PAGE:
Quote of the week

My colleagues and I often care for patients suffering from hallucinations, prophesying, and claiming to speak with God, among other symptoms—in mental health care, it’s sometimes very difficult to tell apart religious belief from mental illness…. Our conclusions frequently stem from the behaviors we see before us. Take an example of a man who walks into an emergency department, mumbling incoherently. He says he’s hearing voices in his head, but insists there’s nothing wrong with him. He hasn’t used any drugs or alcohol. If he were to be evaluated by mental health professionals, there’s a good chance he might be diagnosed with a psychotic disorder like schizophrenia. But what if that same man were deeply religious? What if his incomprehensible language was speaking in tongues?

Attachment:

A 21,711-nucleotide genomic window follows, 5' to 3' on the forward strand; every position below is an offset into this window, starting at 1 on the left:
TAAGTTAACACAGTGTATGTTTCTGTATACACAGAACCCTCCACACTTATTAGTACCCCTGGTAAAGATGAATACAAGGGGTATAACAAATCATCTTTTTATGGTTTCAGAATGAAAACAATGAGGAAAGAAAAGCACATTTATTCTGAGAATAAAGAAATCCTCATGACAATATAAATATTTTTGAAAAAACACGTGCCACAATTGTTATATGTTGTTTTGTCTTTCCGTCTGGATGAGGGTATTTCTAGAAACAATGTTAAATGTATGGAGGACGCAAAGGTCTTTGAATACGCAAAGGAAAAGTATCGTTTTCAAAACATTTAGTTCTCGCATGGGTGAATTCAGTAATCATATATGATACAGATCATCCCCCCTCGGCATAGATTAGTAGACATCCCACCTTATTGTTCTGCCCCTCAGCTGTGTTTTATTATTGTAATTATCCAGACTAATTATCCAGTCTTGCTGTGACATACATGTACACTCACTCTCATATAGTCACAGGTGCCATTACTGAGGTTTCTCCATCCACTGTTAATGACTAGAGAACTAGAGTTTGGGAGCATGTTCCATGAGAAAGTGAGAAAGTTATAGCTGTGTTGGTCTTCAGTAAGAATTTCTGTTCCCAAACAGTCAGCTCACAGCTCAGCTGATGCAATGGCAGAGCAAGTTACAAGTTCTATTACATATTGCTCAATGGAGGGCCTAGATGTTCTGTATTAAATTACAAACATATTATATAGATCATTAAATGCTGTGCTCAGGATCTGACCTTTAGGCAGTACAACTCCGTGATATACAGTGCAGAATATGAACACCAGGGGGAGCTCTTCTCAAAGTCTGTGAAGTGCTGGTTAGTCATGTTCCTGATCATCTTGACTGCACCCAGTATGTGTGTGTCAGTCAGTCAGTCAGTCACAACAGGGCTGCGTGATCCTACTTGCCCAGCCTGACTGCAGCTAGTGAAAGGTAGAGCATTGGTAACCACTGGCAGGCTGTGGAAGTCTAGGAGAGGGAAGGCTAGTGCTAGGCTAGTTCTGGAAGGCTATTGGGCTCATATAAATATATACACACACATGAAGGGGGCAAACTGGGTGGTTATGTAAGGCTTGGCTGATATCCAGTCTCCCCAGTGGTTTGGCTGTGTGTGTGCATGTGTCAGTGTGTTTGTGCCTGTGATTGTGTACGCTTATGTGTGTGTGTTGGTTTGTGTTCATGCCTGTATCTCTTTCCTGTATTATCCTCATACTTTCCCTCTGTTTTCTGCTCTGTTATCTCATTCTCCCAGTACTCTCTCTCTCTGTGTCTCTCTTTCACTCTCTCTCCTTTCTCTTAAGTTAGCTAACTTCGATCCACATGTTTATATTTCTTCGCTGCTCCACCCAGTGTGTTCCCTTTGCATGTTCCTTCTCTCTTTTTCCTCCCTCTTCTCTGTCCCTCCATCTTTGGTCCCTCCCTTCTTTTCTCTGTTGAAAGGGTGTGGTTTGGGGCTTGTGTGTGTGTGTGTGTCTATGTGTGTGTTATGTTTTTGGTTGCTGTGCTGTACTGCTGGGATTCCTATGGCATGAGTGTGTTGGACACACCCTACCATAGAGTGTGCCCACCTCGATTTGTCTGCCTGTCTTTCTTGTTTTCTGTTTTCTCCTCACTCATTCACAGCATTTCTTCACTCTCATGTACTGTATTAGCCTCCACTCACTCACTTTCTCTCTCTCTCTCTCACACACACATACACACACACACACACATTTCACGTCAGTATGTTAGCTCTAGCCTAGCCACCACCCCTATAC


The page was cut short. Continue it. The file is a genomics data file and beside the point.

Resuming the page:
Nathaniel P.Morris
Scientific American
14 February 2011

The problem with cronies is that they always have to eat first. Again, ask Hosni Mubarak. No matter how straight your face is when you approve your five-year plans and your growth paths and your job-creation schemes, there’s always another priority. The cronies. They’re the ones who need Transnet to build track to their mines today . They’re the ones who want this person appointed to that position. A quick special meeting before the main meeting. They’re the reason you can never truly throw yourself at any problem, just in case you get in their way. The cronies are a direct tax on the poor. Zuma can’t see it because his only direct experience of money is getting it and not making it. It’s almost not his fault, but I won’t patronise him. He is responsible for his actions and he makes his own choices. – Peter Bruce, in Business Day

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